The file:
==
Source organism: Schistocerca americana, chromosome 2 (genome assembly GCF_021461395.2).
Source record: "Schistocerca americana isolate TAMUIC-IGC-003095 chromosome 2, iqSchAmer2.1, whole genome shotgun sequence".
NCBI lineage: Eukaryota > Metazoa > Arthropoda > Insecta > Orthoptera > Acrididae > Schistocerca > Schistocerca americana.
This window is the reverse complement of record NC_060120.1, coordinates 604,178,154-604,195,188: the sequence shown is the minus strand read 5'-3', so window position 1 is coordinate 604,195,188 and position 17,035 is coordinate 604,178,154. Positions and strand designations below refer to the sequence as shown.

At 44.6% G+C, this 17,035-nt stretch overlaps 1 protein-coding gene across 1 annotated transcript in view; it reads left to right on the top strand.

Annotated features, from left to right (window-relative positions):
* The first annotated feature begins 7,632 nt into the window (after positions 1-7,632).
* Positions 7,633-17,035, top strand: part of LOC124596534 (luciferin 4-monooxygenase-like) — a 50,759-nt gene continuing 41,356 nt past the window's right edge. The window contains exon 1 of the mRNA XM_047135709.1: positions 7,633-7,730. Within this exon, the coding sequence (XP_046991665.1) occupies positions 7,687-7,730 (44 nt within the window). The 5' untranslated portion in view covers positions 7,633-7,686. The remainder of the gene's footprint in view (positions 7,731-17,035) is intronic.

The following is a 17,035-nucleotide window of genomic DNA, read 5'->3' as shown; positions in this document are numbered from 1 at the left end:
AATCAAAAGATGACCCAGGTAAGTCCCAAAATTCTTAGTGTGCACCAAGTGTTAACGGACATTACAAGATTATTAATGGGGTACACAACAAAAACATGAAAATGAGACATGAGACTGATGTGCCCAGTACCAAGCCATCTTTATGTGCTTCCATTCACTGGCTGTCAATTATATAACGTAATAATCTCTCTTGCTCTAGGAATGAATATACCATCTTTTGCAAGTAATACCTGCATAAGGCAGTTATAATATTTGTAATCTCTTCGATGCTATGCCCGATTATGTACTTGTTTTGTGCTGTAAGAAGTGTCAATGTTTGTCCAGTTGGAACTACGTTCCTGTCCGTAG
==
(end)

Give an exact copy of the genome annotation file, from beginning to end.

Source organism: Schistocerca americana, chromosome 2 (genome assembly GCF_021461395.2).
Source record: "Schistocerca americana isolate TAMUIC-IGC-003095 chromosome 2, iqSchAmer2.1, whole genome shotgun sequence".
NCBI lineage: Eukaryota > Metazoa > Arthropoda > Insecta > Orthoptera > Acrididae > Schistocerca > Schistocerca americana.
This window is the reverse complement of record NC_060120.1, coordinates 604,178,154-604,195,188: the sequence shown is the minus strand read 5'-3', so window position 1 is coordinate 604,195,188 and position 17,035 is coordinate 604,178,154. Positions and strand designations below refer to the sequence as shown.

At 44.6% G+C, this 17,035-nt stretch overlaps 1 protein-coding gene across 1 annotated transcript in view; it reads left to right on the top strand.

Annotated features, from left to right (window-relative positions):
* The first annotated feature begins 7,632 nt into the window (after positions 1-7,632).
* Positions 7,633-17,035, top strand: part of LOC124596534 (luciferin 4-monooxygenase-like) — a 50,759-nt gene continuing 41,356 nt past the window's right edge. The window contains exon 1 of the mRNA XM_047135709.1: positions 7,633-7,730. Within this exon, the coding sequence (XP_046991665.1) occupies positions 7,687-7,730 (44 nt within the window). The 5' untranslated portion in view covers positions 7,633-7,686. The remainder of the gene's footprint in view (positions 7,731-17,035) is intronic.

The following is a 17,035-nucleotide window of genomic DNA, read 5'->3' as shown; positions in this document are numbered from 1 at the left end:
AATCAAAAGATGACCCAGGTAAGTCCCAAAATTCTTAGTGTGCACCAAGTGTTAACGGACATTACAAGATTATTAATGGGGTACACAACAAAAACATGAAAATGAGACATGAGACTGATGTGCCCAGTACCAAGCCATCTTTATGTGCTTCCATTCACTGGCTGTCAATTATATAACGTAATAATCTCTCTTGCTCTAGGAATGAATATACCATCTTTTGCAAGTAATACCTGCATAAGGCAGTTATAATATTTGTAATCTCTTCGATGCTATGCCCGATTATGTACTTGTTTTGTGCTGTAAGAAGTGTCAATGTTTGTCCAGTTGGAACTACGTTCCTGTCCGTAG